Littman-Ovadia, H., & Lavy, S. (in press). Going the extra mile: Perseverance as a key character strength at work. Journal of Career Assessment.
        • In 2 workplace samples (a mixed group of several occupations and a nurses group), character strengths were connected with improved coping with work stress and decrease the negative effects of stress (Harzer & Ruch, 2015).
          Harzer, C., & Ruch, W. (2015). The relationships of character strengths with coping, work-related stress, and job satisfaction. Frontiers in Psychology. doi: 10.3389/fpsyg.2015.00165
        • In a study of nearly 10,000 New Zealand workers that examined indicators of flourishing, workers who reported a high awareness of their strengths had a 9.5 times more likely to be flourishing than those with low strengths awareness. Moreover, workers who reported high strengths use were 18 times more likely to be flourishing than those with low strengths use (Hone et al., 2015).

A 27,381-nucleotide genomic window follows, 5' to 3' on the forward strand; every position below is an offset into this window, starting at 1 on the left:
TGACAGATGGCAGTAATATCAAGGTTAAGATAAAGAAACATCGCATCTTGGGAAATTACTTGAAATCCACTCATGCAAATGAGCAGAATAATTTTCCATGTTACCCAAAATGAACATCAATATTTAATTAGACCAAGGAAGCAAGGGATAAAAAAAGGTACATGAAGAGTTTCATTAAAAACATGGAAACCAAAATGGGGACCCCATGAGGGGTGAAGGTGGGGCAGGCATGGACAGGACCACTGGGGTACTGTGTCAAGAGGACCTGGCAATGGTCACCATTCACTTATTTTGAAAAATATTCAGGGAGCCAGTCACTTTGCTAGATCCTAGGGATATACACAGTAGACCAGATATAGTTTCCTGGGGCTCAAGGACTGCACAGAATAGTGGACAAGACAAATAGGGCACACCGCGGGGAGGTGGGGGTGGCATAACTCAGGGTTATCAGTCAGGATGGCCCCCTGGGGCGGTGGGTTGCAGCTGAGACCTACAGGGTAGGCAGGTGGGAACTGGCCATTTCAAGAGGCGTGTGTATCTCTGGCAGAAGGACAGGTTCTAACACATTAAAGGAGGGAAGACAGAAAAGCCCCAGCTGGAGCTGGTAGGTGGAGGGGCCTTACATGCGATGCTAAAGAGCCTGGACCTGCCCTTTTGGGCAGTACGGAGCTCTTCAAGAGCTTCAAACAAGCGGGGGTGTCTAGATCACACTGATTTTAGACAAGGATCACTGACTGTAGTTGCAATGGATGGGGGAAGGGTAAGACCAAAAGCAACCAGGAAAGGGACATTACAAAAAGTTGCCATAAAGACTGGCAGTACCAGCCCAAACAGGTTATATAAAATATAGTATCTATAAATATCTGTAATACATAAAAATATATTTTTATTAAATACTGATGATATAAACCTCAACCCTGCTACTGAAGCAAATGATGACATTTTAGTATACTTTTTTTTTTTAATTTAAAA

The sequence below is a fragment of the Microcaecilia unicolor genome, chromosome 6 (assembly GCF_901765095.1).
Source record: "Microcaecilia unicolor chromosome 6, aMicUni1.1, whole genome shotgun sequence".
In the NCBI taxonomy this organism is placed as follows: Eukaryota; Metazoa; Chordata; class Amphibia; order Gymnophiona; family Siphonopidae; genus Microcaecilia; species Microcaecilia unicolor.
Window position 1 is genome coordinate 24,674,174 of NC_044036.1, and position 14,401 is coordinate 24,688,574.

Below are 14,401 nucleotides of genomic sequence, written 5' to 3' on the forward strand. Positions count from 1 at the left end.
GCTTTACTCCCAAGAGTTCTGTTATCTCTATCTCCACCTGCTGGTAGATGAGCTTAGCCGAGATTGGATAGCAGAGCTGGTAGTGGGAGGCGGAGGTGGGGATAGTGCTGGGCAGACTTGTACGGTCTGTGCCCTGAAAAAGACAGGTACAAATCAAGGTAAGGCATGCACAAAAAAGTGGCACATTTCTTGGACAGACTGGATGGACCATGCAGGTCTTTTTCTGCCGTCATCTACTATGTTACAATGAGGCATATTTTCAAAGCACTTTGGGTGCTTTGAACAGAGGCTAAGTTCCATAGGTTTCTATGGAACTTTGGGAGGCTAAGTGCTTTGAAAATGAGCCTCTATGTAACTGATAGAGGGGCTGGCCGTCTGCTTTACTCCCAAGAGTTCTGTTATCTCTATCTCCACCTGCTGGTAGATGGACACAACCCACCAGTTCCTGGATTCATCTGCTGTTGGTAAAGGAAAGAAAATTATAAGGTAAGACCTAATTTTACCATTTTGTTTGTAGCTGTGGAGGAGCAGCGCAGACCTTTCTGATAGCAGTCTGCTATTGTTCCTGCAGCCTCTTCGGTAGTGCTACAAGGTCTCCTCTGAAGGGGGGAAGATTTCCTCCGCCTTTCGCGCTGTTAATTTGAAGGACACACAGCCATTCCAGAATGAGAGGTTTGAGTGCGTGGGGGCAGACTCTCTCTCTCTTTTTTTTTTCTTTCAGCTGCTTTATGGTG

Hone, L. C., Jarden, A., Duncan, S., & Schofield, G. M. (2015). Flourishing in New Zealand workers: Associations with lifestyle behaviors, physical health, psychosocial, and work-related indicators. Journal of Occupational and Environmental Medicine, 57(9), 973-983.
          • Reviews the research on character strengths and disability observing that when the disability field discusses “strengths” and “strengths-based approaches” it is usually referring to strength categories known as skills, interests, and resources, and not character strengths. This paper offers a framework of tools/concepts for the intellectual/developmental disabilities field to bring the latest character strengths science into assessment, interventions, and systems of support (Niemiec, Shogren, & Wehmeyer, in press).
            Niemiec, R. M., Shogren, K. A., & Wehmeyer, M. L. (in press). Character strengths and intellectual/developmental disability: A call to action. Intellectual disability.